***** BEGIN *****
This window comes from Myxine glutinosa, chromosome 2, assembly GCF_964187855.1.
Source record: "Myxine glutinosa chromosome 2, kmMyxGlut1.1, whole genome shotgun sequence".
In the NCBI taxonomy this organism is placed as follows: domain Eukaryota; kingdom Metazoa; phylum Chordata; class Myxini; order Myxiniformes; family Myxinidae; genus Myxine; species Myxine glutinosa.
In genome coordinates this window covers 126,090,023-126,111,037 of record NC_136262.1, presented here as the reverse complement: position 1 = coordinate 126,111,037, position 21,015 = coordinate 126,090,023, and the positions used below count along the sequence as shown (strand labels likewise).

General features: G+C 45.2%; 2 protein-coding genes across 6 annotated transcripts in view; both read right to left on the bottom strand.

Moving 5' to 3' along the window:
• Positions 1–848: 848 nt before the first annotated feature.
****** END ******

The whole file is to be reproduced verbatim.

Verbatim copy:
This window comes from Myxine glutinosa, chromosome 2, assembly GCF_964187855.1.
Source record: "Myxine glutinosa chromosome 2, kmMyxGlut1.1, whole genome shotgun sequence".
In the NCBI taxonomy this organism is placed as follows: domain Eukaryota; kingdom Metazoa; phylum Chordata; class Myxini; order Myxiniformes; family Myxinidae; genus Myxine; species Myxine glutinosa.
In genome coordinates this window covers 126,090,023-126,111,037 of record NC_136262.1, presented here as the reverse complement: position 1 = coordinate 126,111,037, position 21,015 = coordinate 126,090,023, and the positions used below count along the sequence as shown (strand labels likewise).

General features: G+C 45.2%; 2 protein-coding genes across 6 annotated transcripts in view; both read right to left on the bottom strand.

Moving 5' to 3' along the window:
• Positions 1–848: 848 nt before the first annotated feature.